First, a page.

The author of several scholarly texts, Kahneman (Emeritus Psychology and Public Affairs/Princeton Univ.) now offers general readers not just the findings of psychological research but also a better understanding of how research questions arise and how scholars systematically frame and answer them. He begins with the distinction between System 1 and System 2 mental operations, the former referring to quick, automatic thought, the latter to more effortful, overt thinking. We rely heavily, writes, on System 1, resorting to the higher-energy System 2 only when we need or want to. Kahneman continually refers to System 2 as “lazy”: We don’t want to think rigorously about something. The author then explores the nuances of our two-system minds, showing how they perform in various situations. Psychological experiments have repeatedly revealed that our intuitions are generally wrong, that our assessments are based on biases and that our System 1 hates doubt and despises ambiguity. Kahneman largely avoids jargon; when he does use some (“heuristics,” for example), he argues that such terms really ought to join our everyday vocabulary. He reviews many fundamental concepts in psychology and statistics (regression to the mean, the narrative fallacy, the optimistic bias), showing how they relate to his overall concerns about how we think and why we make the decisions that we do. Some of the later chapters (dealing with risk-taking and statistics and probabilities) are denser than others (some readers may resent such demands on System 2!), but the passages that deal with the economic and political implications of the research are gripping.

Striking research showing the immense complexity of ordinary thought and revealing the identities of the gatekeepers in our minds.

Pub Date: Nov. 1, 2011

ISBN: 978-0-374-27563-1

Page Count: 512

Publisher: Farrar, Straus and Giroux

Review Posted Online: Sept. 4, 2011

Kirkus Reviews Issue: Sept. 15, 2011

Did you like this book?

Occasionally wonky but overall a good case for how the dismal science can make the world less—well, dismal.


“Quality of life means more than just consumption”: Two MIT economists urge that a smarter, more politically aware economics be brought to bear on social issues.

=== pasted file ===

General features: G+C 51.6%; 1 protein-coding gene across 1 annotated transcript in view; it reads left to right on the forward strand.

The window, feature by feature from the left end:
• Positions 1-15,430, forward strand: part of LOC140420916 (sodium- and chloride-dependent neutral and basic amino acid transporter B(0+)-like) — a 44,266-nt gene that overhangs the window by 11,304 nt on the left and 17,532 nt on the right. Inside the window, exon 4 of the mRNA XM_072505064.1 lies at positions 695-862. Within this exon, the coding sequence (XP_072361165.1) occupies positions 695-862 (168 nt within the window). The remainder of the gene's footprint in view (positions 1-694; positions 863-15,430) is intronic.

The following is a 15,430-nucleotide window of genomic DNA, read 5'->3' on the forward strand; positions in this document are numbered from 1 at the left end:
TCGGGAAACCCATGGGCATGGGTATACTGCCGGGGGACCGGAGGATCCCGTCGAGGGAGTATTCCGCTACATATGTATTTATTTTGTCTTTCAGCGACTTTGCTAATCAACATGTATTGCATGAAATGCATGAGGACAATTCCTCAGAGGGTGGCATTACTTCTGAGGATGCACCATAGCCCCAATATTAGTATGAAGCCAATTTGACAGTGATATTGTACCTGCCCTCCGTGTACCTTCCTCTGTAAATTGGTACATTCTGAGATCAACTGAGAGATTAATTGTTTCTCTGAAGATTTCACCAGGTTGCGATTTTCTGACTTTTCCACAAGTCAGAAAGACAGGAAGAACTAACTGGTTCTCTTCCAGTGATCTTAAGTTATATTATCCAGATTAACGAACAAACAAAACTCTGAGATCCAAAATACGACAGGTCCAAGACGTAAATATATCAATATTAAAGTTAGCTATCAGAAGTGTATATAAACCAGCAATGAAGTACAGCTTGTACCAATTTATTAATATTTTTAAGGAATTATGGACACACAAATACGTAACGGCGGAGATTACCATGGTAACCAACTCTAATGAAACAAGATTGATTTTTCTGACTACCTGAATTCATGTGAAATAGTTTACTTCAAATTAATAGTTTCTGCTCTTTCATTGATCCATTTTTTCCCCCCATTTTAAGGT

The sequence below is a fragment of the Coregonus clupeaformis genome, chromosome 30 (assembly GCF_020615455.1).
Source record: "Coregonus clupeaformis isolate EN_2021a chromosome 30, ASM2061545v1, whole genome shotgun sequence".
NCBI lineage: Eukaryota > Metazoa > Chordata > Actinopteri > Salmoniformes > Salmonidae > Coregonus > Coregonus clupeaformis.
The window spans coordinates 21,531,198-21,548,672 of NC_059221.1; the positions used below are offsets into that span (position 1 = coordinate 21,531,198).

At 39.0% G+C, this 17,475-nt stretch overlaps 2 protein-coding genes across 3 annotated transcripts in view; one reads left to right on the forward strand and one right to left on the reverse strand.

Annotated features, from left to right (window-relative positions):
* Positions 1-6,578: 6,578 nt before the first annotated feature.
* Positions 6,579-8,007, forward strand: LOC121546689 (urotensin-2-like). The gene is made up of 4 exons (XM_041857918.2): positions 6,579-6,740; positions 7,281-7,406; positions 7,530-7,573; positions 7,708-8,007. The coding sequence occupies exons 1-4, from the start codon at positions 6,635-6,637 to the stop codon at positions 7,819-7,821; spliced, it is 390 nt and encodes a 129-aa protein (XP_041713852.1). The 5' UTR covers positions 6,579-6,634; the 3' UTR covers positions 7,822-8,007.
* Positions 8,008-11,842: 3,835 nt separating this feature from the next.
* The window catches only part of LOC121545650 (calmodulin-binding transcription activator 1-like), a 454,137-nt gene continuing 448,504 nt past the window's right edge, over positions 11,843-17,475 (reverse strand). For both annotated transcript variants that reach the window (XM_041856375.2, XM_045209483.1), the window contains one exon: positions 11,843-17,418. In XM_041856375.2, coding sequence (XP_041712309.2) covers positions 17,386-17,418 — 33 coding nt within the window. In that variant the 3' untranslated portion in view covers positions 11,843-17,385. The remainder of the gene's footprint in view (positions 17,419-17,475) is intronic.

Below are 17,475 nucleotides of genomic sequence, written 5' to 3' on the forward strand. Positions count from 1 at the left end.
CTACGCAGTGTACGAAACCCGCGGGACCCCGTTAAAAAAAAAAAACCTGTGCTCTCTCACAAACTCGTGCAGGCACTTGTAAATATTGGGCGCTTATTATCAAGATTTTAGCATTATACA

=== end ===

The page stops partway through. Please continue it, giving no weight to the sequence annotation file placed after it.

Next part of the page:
It’s no secret, write Banerjee and Duflo (co-authors: Poor Economics: A Radical Rethinking of the Way To Fight Global Poverty, 2011), that “we seem to have fallen on hard times.” Immigration, trade, inequality, and taxation problems present themselves daily, and they seem to be intractable. Economics can be put to use in figuring out these big-issue questions. Data can be adduced, for example, to answer the question of whether immigration tends to suppress wages. The answer: “There is no evidence low-skilled migration to rich countries drives wage and employment down for the natives.” In fact, it opens up opportunities for those natives by freeing them to look for better work. The problem becomes thornier when it comes to the matter of free trade; as the authors observe, “left-behind people live in left-behind places,” which explains why regional poverty descended on Appalachia when so many manufacturing jobs left for China in the age of globalism, leaving behind not just left-behind people but also people ripe for exploitation by nationalist politicians. The authors add, interestingly, that the same thing occurred in parts of Germany, Spain, and Norway that fell victim to the “China shock.” In what they call a “slightly technical aside,” they build a case for addressing trade issues not with trade wars but with consumption taxes: “It makes no sense to ask agricultural workers to lose their jobs just so steelworkers can keep theirs, which is what tariffs accomplish.” Policymakers might want to consider such counsel, especially when it is coupled with the observation that free trade benefits workers in poor countries but punishes workers in rich ones.

Occasionally wonky but overall a good case for how the dismal science can make the world less—well, dismal.

Pub Date: Nov. 12, 2019

ISBN: 978-1-61039-950-0

Page Count: 432

Publisher: PublicAffairs

Review Posted Online: Aug. 29, 2019

Kirkus Reviews Issue: Sept. 15, 2019

Did you like this book?